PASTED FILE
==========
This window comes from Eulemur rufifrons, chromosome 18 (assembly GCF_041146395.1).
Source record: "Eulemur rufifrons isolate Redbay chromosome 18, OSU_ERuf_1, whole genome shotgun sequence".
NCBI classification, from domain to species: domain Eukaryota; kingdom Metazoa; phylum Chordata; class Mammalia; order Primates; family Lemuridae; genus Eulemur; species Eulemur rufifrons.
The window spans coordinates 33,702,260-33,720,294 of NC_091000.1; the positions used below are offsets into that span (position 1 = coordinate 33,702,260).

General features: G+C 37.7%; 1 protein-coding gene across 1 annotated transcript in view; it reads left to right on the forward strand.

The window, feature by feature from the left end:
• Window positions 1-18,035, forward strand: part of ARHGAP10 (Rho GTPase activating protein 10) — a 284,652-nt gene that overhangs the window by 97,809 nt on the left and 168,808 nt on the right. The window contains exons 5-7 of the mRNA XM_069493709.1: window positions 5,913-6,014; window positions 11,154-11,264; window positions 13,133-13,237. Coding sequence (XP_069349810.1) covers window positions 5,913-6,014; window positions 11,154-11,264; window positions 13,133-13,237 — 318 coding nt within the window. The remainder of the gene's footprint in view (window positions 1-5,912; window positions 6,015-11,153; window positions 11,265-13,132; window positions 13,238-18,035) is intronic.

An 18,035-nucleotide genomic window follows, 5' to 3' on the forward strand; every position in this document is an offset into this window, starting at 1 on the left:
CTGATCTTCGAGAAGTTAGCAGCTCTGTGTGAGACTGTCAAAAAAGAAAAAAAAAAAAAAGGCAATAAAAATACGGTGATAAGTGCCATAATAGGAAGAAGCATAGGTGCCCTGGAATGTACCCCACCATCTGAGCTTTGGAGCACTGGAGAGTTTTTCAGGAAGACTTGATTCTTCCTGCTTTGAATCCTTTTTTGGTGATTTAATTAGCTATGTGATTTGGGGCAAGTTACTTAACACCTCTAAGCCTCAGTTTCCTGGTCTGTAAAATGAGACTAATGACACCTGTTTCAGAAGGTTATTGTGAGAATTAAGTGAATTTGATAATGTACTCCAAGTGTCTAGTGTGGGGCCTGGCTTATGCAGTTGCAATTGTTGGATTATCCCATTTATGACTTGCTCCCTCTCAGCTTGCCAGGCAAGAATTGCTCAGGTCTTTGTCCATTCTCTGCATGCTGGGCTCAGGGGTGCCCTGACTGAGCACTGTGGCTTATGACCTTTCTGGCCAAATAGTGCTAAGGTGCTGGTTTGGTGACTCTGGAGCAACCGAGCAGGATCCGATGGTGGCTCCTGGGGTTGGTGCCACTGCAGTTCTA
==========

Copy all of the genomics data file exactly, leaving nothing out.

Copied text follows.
This window comes from Eulemur rufifrons, chromosome 18 (assembly GCF_041146395.1).
Source record: "Eulemur rufifrons isolate Redbay chromosome 18, OSU_ERuf_1, whole genome shotgun sequence".
NCBI classification, from domain to species: domain Eukaryota; kingdom Metazoa; phylum Chordata; class Mammalia; order Primates; family Lemuridae; genus Eulemur; species Eulemur rufifrons.
The window spans coordinates 33,702,260-33,720,294 of NC_091000.1; the positions used below are offsets into that span (position 1 = coordinate 33,702,260).

General features: G+C 37.7%; 1 protein-coding gene across 1 annotated transcript in view; it reads left to right on the forward strand.

The window, feature by feature from the left end:
• Window positions 1-18,035, forward strand: part of ARHGAP10 (Rho GTPase activating protein 10) — a 284,652-nt gene that overhangs the window by 97,809 nt on the left and 168,808 nt on the right. The window contains exons 5-7 of the mRNA XM_069493709.1: window positions 5,913-6,014; window positions 11,154-11,264; window positions 13,133-13,237. Coding sequence (XP_069349810.1) covers window positions 5,913-6,014; window positions 11,154-11,264; window positions 13,133-13,237 — 318 coding nt within the window. The remainder of the gene's footprint in view (window positions 1-5,912; window positions 6,015-11,153; window positions 11,265-13,132; window positions 13,238-18,035) is intronic.

An 18,035-nucleotide genomic window follows, 5' to 3' on the forward strand; every position in this document is an offset into this window, starting at 1 on the left:
CTGATCTTCGAGAAGTTAGCAGCTCTGTGTGAGACTGTCAAAAAAGAAAAAAAAAAAAAAGGCAATAAAAATACGGTGATAAGTGCCATAATAGGAAGAAGCATAGGTGCCCTGGAATGTACCCCACCATCTGAGCTTTGGAGCACTGGAGAGTTTTTCAGGAAGACTTGATTCTTCCTGCTTTGAATCCTTTTTTGGTGATTTAATTAGCTATGTGATTTGGGGCAAGTTACTTAACACCTCTAAGCCTCAGTTTCCTGGTCTGTAAAATGAGACTAATGACACCTGTTTCAGAAGGTTATTGTGAGAATTAAGTGAATTTGATAATGTACTCCAAGTGTCTAGTGTGGGGCCTGGCTTATGCAGTTGCAATTGTTGGATTATCCCATTTATGACTTGCTCCCTCTCAGCTTGCCAGGCAAGAATTGCTCAGGTCTTTGTCCATTCTCTGCATGCTGGGCTCAGGGGTGCCCTGACTGAGCACTGTGGCTTATGACCTTTCTGGCCAAATAGTGCTAAGGTGCTGGTTTGGTGACTCTGGAGCAACCGAGCAGGATCCGATGGTGGCTCCTGGGGTTGGTGCCACTGCAGTTCTA